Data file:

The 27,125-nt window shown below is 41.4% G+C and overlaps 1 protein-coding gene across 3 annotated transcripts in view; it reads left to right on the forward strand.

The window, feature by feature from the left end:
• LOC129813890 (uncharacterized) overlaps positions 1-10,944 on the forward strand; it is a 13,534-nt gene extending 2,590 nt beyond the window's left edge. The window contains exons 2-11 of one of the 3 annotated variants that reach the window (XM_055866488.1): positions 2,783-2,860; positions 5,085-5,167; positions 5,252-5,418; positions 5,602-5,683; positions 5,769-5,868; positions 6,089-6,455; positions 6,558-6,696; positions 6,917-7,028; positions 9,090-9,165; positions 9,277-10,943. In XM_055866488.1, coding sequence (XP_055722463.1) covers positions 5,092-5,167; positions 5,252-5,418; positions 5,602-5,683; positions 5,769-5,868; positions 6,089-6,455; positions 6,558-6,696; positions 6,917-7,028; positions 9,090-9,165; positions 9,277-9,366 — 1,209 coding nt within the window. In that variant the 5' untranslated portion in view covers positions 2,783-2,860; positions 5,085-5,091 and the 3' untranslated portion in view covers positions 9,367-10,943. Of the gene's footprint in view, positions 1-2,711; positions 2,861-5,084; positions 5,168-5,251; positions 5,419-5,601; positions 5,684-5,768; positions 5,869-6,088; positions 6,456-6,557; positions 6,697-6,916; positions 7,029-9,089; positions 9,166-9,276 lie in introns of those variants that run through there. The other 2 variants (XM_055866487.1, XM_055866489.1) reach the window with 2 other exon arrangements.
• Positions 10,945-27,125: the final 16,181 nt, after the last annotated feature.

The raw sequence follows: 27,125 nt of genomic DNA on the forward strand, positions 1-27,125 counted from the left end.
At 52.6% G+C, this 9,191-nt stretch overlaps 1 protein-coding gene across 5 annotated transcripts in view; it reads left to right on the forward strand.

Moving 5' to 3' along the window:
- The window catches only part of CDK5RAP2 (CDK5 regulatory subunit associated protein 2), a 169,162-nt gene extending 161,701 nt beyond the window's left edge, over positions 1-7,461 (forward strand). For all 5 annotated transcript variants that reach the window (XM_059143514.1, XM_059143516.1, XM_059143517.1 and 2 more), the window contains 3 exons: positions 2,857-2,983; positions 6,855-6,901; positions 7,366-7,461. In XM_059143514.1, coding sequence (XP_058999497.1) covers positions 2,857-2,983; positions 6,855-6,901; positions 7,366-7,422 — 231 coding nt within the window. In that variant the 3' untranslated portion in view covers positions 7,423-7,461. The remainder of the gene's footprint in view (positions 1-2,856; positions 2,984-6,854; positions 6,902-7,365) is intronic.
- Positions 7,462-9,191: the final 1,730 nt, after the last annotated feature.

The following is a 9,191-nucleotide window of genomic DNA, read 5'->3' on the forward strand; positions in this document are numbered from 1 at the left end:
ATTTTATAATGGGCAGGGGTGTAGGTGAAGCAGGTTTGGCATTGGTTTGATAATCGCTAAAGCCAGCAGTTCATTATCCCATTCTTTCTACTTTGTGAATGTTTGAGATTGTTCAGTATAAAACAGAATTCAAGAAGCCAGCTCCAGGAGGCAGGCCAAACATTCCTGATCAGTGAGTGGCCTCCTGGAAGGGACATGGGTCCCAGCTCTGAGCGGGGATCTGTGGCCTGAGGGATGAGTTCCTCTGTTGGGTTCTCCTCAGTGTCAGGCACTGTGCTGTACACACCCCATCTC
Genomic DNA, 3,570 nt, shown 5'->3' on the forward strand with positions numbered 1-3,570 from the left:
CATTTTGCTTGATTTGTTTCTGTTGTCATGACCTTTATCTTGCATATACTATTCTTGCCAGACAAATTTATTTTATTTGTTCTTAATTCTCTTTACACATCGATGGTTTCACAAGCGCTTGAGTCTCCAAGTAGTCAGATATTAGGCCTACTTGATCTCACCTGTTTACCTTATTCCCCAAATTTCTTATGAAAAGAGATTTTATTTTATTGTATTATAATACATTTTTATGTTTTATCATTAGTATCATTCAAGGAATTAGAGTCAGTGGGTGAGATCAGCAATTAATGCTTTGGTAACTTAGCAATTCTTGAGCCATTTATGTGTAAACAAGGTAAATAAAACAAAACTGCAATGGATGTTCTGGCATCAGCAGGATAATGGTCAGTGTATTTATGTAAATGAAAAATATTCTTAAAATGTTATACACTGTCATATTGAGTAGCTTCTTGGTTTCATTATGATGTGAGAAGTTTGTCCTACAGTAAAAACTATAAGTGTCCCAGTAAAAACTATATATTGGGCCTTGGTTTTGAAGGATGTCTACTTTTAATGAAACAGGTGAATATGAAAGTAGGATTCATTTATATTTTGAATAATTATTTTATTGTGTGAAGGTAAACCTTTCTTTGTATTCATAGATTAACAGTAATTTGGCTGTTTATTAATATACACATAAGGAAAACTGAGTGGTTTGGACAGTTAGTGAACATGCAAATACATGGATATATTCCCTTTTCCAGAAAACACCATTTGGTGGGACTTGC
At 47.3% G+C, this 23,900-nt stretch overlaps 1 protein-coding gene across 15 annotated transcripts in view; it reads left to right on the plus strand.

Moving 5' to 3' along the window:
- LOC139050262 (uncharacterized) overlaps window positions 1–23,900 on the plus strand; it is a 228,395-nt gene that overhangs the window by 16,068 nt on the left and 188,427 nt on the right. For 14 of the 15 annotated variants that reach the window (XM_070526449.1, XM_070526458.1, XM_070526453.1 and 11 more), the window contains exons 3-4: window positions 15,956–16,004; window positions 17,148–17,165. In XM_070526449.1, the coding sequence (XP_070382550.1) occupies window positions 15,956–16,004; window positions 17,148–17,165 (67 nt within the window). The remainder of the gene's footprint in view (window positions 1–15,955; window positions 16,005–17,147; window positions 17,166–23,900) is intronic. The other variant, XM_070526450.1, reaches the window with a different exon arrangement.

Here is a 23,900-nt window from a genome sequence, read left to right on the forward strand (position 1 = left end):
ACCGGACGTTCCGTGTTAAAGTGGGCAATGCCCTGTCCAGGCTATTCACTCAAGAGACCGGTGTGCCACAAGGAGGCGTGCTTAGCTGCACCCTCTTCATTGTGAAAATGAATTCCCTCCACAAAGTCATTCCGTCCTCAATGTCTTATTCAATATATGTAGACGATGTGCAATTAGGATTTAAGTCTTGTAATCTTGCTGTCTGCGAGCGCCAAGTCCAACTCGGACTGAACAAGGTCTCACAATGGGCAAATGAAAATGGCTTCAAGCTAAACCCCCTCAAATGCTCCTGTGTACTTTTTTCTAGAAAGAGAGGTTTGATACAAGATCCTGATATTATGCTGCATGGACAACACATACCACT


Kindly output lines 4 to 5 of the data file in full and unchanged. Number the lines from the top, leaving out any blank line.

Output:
• Positions 10,945-27,125: the final 16,181 nt, after the last annotated feature.

The raw sequence follows: 27,125 nt of genomic DNA on the forward strand, positions 1-27,125 counted from the left end.